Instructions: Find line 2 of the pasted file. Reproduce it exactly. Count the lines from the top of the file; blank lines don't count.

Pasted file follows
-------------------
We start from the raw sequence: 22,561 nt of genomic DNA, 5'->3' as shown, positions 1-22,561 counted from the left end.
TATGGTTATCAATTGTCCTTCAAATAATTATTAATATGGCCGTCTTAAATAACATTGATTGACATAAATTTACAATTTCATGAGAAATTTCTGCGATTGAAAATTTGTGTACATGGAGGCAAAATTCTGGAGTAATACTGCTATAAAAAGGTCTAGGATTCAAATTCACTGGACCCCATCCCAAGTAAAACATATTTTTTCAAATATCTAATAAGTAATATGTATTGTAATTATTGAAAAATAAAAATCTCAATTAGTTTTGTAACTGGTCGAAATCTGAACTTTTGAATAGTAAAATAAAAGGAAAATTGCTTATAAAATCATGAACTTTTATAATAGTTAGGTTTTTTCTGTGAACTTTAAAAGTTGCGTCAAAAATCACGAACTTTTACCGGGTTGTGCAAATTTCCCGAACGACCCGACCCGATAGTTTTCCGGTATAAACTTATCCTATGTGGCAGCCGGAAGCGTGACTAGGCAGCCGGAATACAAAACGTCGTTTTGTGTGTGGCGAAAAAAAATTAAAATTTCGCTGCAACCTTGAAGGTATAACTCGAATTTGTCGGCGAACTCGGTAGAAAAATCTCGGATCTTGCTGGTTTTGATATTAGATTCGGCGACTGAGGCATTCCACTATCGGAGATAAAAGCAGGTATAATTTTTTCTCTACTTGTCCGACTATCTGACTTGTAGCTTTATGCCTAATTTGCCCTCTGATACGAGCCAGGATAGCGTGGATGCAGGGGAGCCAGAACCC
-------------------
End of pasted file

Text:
TATGGTTATCAATTGTCCTTCAAATAATTATTAATATGGCCGTCTTAAATAACATTGATTGACATAAATTTACAATTTCATGAGAAATTTCTGCGATTGAAAATTTGTGTACATGGAGGCAAAATTCTGGAGTAATACTGCTATAAAAAGGTCTAGGATTCAAATTCACTGGACCCCATCCCAAGTAAAACATATTTTTTCAAATATCTAATAAGTAATATGTATTGTAATTATTGAAAAATAAAAATCTCAATTAGTTTTGTAACTGGTCGAAATCTGAACTTTTGAATAGTAAAATAAAAGGAAAATTGCTTATAAAATCATGAACTTTTATAATAGTTAGGTTTTTTCTGTGAACTTTAAAAGTTGCGTCAAAAATCACGAACTTTTACCGGGTTGTGCAAATTTCCCGAACGACCCGACCCGATAGTTTTCCGGTATAAACTTATCCTATGTGGCAGCCGGAAGCGTGACTAGGCAGCCGGAATACAAAACGTCGTTTTGTGTGTGGCGAAAAAAAATTAAAATTTCGCTGCAACCTTGAAGGTATAACTCGAATTTGTCGGCGAACTCGGTAGAAAAATCTCGGATCTTGCTGGTTTTGATATTAGATTCGGCGACTGAGGCATTCCACTATCGGAGATAAAAGCAGGTATAATTTTTTCTCTACTTGTCCGACTATCTGACTTGTAGCTTTATGCCTAATTTGCCCTCTGATACGAGCCAGGATAGCGTGGATGCAGGGGAGCCAGAACCC